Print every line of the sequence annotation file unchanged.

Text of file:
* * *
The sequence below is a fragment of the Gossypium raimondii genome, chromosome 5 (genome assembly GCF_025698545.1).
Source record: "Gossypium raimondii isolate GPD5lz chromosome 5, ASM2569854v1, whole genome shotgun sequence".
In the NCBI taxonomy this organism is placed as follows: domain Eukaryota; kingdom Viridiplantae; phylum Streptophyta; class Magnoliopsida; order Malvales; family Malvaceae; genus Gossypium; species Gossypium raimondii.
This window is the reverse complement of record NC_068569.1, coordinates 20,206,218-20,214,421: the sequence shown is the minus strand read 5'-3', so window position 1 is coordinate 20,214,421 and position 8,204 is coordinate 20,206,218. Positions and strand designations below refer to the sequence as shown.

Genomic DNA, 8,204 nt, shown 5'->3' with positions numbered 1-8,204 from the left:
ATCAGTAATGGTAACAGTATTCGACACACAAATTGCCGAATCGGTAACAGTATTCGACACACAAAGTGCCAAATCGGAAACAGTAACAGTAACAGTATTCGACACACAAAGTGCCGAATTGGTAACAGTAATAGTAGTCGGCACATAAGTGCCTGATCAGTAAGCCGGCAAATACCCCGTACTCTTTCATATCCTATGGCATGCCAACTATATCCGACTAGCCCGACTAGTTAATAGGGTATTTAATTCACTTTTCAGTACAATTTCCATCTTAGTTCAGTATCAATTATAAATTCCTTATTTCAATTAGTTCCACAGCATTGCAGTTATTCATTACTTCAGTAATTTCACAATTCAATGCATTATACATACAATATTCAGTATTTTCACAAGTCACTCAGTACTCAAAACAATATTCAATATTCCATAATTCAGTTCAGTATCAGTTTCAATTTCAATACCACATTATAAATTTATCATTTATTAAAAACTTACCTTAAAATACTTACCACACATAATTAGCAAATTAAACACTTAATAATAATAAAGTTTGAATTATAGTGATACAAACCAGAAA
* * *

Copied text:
The sequence below is a fragment of the Gossypium raimondii genome, chromosome 5 (genome assembly GCF_025698545.1).
Source record: "Gossypium raimondii isolate GPD5lz chromosome 5, ASM2569854v1, whole genome shotgun sequence".
In the NCBI taxonomy this organism is placed as follows: domain Eukaryota; kingdom Viridiplantae; phylum Streptophyta; class Magnoliopsida; order Malvales; family Malvaceae; genus Gossypium; species Gossypium raimondii.
This window is the reverse complement of record NC_068569.1, coordinates 20,206,218-20,214,421: the sequence shown is the minus strand read 5'-3', so window position 1 is coordinate 20,214,421 and position 8,204 is coordinate 20,206,218. Positions and strand designations below refer to the sequence as shown.

Genomic DNA, 8,204 nt, shown 5'->3' with positions numbered 1-8,204 from the left:
ATCAGTAATGGTAACAGTATTCGACACACAAATTGCCGAATCGGTAACAGTATTCGACACACAAAGTGCCAAATCGGAAACAGTAACAGTAACAGTATTCGACACACAAAGTGCCGAATTGGTAACAGTAATAGTAGTCGGCACATAAGTGCCTGATCAGTAAGCCGGCAAATACCCCGTACTCTTTCATATCCTATGGCATGCCAACTATATCCGACTAGCCCGACTAGTTAATAGGGTATTTAATTCACTTTTCAGTACAATTTCCATCTTAGTTCAGTATCAATTATAAATTCCTTATTTCAATTAGTTCCACAGCATTGCAGTTATTCATTACTTCAGTAATTTCACAATTCAATGCATTATACATACAATATTCAGTATTTTCACAAGTCACTCAGTACTCAAAACAATATTCAATATTCCATAATTCAGTTCAGTATCAGTTTCAATTTCAATACCACATTATAAATTTATCATTTATTAAAAACTTACCTTAAAATACTTACCACACATAATTAGCAAATTAAACACTTAATAATAATAAAGTTTGAATTATAGTGATACAAACCAGAAA